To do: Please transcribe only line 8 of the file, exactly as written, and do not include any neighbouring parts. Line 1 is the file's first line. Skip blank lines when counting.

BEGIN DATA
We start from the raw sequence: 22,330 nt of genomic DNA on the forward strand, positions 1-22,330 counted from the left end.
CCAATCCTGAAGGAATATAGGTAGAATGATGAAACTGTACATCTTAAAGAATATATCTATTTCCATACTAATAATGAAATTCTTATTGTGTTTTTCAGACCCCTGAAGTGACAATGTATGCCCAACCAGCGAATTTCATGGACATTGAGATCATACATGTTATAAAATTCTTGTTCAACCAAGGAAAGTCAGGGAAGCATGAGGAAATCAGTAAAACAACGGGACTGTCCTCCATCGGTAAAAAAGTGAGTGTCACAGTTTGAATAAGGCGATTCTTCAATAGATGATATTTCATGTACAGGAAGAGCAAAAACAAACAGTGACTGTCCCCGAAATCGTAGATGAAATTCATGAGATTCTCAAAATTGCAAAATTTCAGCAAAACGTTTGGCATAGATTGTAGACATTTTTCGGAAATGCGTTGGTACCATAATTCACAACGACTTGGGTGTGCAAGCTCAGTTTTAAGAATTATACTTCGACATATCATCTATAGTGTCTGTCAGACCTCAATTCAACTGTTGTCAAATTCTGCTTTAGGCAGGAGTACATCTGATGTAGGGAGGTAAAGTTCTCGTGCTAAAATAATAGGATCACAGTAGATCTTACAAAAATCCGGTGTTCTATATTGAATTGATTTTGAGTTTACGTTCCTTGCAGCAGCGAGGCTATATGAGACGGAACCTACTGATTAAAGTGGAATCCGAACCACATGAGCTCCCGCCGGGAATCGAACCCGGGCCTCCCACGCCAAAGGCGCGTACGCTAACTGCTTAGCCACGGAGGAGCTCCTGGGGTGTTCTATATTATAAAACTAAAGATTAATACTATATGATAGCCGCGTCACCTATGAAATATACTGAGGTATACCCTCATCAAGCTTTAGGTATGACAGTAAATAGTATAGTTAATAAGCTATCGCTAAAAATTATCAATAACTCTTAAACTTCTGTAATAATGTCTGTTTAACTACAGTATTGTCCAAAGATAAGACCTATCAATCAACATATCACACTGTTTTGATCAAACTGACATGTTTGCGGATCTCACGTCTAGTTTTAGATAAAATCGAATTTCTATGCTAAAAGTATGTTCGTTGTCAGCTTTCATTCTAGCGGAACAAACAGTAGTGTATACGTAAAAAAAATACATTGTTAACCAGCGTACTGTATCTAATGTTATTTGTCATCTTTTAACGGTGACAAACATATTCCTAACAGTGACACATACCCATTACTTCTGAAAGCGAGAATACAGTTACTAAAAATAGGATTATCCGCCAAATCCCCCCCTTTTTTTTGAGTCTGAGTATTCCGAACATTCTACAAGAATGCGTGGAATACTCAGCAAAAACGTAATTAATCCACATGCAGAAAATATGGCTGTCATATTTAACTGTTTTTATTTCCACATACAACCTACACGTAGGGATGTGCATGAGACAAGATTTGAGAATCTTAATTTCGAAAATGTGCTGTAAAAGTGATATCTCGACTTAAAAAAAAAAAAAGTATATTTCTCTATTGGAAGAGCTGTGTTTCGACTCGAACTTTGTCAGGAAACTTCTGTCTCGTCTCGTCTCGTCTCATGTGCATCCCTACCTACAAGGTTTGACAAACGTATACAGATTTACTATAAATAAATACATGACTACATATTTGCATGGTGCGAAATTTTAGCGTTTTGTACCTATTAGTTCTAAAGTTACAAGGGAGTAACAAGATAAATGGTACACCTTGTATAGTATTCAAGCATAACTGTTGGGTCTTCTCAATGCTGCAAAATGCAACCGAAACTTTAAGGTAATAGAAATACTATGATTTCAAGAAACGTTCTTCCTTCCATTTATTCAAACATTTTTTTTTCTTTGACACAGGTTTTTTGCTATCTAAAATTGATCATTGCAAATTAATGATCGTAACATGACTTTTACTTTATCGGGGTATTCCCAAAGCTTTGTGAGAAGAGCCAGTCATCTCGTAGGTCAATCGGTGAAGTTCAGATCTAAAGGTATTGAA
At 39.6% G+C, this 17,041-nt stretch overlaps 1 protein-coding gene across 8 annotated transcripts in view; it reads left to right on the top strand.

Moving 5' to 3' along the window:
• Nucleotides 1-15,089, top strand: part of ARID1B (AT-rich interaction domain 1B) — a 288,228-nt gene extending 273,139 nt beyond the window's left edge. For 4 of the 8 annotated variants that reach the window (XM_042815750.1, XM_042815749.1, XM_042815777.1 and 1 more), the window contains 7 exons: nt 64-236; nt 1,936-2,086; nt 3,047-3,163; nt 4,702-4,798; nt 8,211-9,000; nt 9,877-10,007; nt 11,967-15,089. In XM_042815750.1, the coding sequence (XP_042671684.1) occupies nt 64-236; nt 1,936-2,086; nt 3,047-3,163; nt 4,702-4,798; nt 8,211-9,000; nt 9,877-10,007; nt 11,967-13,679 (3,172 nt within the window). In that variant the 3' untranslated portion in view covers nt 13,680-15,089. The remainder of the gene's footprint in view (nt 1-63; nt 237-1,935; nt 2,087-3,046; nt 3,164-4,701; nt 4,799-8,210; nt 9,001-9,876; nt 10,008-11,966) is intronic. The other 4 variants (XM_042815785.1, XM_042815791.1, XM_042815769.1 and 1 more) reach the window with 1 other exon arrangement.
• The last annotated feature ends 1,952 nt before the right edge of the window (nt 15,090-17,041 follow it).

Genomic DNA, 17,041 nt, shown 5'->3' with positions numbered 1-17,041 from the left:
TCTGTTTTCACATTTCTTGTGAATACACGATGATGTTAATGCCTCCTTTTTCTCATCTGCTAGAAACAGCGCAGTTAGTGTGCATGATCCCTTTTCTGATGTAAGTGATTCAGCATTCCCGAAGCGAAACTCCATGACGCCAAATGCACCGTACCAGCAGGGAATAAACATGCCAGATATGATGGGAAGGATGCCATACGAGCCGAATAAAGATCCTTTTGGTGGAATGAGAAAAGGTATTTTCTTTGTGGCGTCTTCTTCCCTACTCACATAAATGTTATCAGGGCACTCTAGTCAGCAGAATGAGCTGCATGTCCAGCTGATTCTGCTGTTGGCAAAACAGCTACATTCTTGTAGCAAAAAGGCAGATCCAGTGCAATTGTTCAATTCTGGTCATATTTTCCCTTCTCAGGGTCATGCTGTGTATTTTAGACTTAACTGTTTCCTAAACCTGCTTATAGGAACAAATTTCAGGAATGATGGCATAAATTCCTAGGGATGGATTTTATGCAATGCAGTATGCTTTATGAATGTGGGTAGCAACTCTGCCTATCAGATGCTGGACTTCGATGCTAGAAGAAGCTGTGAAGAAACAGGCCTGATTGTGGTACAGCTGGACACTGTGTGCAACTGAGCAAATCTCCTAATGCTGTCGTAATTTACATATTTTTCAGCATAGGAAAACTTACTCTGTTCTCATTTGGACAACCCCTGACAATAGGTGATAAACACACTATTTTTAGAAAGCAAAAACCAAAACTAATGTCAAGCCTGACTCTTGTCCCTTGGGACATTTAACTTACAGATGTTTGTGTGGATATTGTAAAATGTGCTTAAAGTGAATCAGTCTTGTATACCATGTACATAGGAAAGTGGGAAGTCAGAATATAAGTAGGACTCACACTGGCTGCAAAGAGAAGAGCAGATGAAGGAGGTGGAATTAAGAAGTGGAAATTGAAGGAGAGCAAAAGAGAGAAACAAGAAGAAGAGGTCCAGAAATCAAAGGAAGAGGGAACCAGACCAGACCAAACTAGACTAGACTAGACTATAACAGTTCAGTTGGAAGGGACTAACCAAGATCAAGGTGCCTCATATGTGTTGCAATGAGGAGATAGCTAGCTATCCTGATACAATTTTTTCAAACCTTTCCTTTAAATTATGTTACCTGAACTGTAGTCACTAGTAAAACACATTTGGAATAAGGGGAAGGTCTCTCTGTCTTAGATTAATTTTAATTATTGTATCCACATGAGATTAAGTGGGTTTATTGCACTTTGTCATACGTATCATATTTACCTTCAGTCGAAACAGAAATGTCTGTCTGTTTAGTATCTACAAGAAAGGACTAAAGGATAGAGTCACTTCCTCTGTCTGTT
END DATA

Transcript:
TCTGTTTTCACATTTCTTGTGAATACACGATGATGTTAATGCCTCCTTTTTCTCATCTGCTAGAAACAGCGCAGTTAGTGTGCATGATCCCTTTTCTGATGTAAGTGATTCAGCATTCCCGAAGCGAAACTCCATGACGCCAAATGCACCGTACCAGCAGGGAATAAACATGCCAGATATGATGGGAAGGATGCCATACGAGCCGAATAAAGATCCTTTTGGTGGAATGAGAAAAGGTATTTTCTTTGTGGCGTCTTCTTCCCTACTCACATAAATGTTATCAGGGCACTCTAGTCAGCAGAATGAGCTGCATGTCCAGCTGATTCTGCTGTTGGCAAAACAGCTACATTCTTGTAGCAAAAAGGCAGATCCAGTGCAATTGTTCAATTCTGGTCATATTTTCCCTTCTCAGGGTCATGCTGTGTATTTTAGACTTAACTGTTTCCTAAACCTGCTTATAGGAACAAATTTCAGGAATGATGGCATAAATTCCTAGGGATGGATTTTATGCAATGCAGTATGCTTTATGAATGTGGGTAGCAACTCTGCCTATCAGATGCTGGACTTCGATGCTAGAAGAAGCTGTGAAGAAACAGGCCTGATTGTGGTACAGCTGGACACTGTGTGCAACTGAGCAAATCTCCTAATGCTGTCGTAATTTACATATTTTTCAGCATAGGAAAACTTACTCTGTTCTCATTTGGACAACCCCTGACAATAGGTGATAAACACACTATTTTTAGAAAGCAAAAACCAAAACTAATGTCAAGCCTGACTCTTGTCCCTTGGGACATTTAACTTACAGATGTTTGTGTGGATATTGTAAAATGTGCTTAAAGTGAATCAGTCTTGTATACCATGTACATAGGAAAGTGGGAAGTCAGAATATAAGTAGGACTCACACTGGCTGCAAAGAGAAGAGCAGATGAAGGAGGTGGAATTAAGAAGTGGAAATTGAAGGAGAGCAAAAGAGAGAAACAAGAAGAAGAGGTCCAGAAATCAAAGGAAGAGGGAACCAGACCAGACCAAACTAGACTAGACTAGACTATAACAGTTCAGTTGGAAGGGACTAACCAAGATCAAGGTGCCTCATATGTGTTGCAATGAGGAGATAGCTAGCTATCCTGATACAATTTTTTCAAACCTTTCCTTTAAATTATGTTACCTGAACTGTAGTCACTAGTAAAACACATTTGGAATAAGGGGAAGGTCTCTCTGTCTTAGATTAATTTTAATTATTGTATCCACATGAGATTAAGTGGGTTTATTGCACTTTGTCATACGTATCATATTTACCTTCAGTCGAAACAGAAATGTCTGTCTGTTTAGTATCTACAAGAAAGGACTAAAGGATAGAGTCACTTCCTCTGTCTGTT